ASIC and Whistleblower Protections
The role of protections for whistleblowers is not going away despite the apparent lack of focus within ASIC (Australian Securities and Investments Commission) to manage whistleblower complaints.
On 26 June 2014, the Australian Senate Economics Reference Committee released its report into the ongoing review of ASIC. The Committee made a number of key recommendations:
- that ASIC establish an “Office of the Whistleblower”;
- that existing laws should be extended to cover anonymous disclosures;
- the “good faith” requirement for protected disclosures under the Corporations Act 2001 (Cth) be repealed;
- the Government explore options to incentivise whistleblowers through a rewards-based system (as currently existing in the US under the Exchange Act).
It will be interesting to see how this last point develops. In the past, the Chairman of ASIC has publicly started he does not favour a scheme that rewards whistleblowers, believing that a reward will in some way corrupt the value of the evidence and undermine a whistleblower’s credibility (although that has not been a problem in the US to date).
Australian Courts and Super Injunctions
Australia is a signatory to the OECD Anti-Bribery Convention. Article 5 of the Convention reads as follows:
“Investigation and prosecution of the bribery of a foreign public official shall be subject to the applicable rules and principles of each Party. They shall not be influenced by considerations of national economic interest, the potential effect upon relations with another State or the identity of the natural or legal persons involved.”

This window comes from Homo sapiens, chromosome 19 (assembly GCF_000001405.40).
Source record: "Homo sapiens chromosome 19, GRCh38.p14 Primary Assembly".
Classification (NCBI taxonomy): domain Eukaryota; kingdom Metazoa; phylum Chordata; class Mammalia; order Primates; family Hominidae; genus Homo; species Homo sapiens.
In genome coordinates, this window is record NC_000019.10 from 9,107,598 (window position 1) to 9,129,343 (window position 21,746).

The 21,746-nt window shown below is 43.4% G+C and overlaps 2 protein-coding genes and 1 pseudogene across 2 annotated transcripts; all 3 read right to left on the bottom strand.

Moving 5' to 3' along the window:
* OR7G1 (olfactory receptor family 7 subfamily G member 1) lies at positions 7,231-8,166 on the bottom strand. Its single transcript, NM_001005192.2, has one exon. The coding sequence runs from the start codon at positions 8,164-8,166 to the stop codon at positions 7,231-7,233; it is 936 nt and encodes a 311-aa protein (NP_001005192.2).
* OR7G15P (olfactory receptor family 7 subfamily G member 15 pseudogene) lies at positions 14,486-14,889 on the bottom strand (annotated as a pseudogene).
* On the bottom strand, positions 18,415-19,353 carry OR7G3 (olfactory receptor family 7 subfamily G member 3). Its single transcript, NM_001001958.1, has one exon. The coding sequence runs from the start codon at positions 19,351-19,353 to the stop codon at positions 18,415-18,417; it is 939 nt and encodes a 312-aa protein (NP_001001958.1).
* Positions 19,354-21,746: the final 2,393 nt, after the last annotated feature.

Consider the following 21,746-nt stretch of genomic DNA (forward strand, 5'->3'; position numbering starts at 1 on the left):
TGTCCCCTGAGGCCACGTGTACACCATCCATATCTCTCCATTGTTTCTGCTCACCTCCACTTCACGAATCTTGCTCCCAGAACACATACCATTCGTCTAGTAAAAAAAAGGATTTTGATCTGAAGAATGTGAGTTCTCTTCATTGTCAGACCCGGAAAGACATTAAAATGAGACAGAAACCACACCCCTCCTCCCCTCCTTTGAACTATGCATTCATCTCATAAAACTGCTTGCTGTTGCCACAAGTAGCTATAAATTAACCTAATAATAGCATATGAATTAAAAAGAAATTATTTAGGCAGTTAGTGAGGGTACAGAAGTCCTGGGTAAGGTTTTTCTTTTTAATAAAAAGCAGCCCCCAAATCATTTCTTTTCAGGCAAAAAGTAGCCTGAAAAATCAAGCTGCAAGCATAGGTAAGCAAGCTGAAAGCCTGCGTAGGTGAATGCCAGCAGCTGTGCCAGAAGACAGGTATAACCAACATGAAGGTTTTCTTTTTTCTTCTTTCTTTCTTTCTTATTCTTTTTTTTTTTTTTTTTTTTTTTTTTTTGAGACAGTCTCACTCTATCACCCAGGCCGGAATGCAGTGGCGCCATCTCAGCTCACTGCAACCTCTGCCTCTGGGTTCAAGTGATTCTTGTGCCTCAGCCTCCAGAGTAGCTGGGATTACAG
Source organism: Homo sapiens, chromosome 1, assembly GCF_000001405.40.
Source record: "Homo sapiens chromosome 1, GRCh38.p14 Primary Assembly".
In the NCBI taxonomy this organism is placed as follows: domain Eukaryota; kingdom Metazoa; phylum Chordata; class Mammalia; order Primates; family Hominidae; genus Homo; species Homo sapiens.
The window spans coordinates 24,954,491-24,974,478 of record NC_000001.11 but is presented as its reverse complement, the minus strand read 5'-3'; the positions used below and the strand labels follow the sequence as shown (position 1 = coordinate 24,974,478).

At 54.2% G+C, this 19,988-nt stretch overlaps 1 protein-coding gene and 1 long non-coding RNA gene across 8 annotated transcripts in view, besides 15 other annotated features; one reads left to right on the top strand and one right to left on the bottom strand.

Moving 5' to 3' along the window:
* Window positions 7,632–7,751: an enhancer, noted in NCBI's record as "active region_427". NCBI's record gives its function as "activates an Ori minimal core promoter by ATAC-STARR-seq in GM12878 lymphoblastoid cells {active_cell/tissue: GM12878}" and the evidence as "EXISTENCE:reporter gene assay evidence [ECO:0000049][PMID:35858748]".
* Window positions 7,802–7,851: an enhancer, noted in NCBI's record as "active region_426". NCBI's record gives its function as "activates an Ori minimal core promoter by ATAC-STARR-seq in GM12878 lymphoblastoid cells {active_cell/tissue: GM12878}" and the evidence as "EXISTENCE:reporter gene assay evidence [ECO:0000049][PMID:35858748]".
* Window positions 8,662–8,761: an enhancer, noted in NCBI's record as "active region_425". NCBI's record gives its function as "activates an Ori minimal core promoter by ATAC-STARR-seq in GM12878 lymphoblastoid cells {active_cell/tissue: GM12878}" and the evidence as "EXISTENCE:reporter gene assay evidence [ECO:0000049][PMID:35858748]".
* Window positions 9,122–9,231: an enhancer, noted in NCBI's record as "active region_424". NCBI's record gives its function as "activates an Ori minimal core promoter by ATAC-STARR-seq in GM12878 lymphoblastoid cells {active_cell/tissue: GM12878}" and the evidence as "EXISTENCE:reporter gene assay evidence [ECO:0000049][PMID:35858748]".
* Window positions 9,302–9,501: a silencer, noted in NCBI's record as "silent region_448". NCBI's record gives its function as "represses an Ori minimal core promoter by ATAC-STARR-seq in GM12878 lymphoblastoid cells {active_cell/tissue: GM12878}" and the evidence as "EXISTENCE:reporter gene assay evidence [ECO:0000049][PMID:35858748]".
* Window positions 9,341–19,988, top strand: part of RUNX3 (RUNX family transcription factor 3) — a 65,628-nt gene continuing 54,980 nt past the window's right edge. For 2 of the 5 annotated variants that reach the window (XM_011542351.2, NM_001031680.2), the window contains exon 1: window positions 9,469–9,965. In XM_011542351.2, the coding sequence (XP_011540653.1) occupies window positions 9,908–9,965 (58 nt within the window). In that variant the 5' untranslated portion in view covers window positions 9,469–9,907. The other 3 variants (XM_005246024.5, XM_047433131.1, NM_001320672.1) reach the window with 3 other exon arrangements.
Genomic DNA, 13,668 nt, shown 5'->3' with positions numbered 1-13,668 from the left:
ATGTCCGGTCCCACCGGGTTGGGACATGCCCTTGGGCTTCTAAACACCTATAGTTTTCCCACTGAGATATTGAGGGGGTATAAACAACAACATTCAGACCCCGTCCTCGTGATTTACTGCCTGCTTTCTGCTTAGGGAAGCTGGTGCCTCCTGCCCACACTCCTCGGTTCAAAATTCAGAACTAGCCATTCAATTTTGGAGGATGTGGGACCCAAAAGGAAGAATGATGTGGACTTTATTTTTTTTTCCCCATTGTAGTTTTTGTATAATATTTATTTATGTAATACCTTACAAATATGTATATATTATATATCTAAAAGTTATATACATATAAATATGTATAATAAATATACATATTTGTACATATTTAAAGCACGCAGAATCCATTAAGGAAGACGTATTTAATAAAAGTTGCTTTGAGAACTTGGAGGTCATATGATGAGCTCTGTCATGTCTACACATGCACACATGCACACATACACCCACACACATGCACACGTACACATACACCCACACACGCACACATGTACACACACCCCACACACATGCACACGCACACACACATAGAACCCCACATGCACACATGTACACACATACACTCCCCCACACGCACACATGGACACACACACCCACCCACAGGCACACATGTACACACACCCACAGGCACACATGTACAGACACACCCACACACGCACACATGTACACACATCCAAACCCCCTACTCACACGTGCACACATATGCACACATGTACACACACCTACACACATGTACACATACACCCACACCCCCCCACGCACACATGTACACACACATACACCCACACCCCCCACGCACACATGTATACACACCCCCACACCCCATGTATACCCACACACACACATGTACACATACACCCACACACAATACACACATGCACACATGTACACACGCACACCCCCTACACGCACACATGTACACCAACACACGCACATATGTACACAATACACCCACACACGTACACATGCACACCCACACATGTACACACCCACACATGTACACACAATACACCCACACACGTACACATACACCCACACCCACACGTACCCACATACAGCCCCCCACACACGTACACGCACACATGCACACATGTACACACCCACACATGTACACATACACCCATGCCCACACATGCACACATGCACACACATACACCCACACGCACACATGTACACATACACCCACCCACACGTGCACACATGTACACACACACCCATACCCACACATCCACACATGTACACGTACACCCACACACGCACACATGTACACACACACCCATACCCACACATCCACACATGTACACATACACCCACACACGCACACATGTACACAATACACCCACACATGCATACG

This principle is reflected in the Prosecution Guidelines issued by the Commonwealth Director of Public Prosecutions (CDPP) where, in Annexure A to the Guidelines dealing with prosecutions for foreign bribery, it is made clear a prosecutor must not be influenced by the factors identified in Article 5 of the OECD Convention. It should be noted that the CDPP has issued Guidelines for Suppression Orders (as at May 2013). These Guidelines acknowledge that while the fundamental principle of open justice should prevail, circumstances involving “national security”, “ensuring a fair trial” and the “protection of vulnerable witnesses” may justify suppression orders.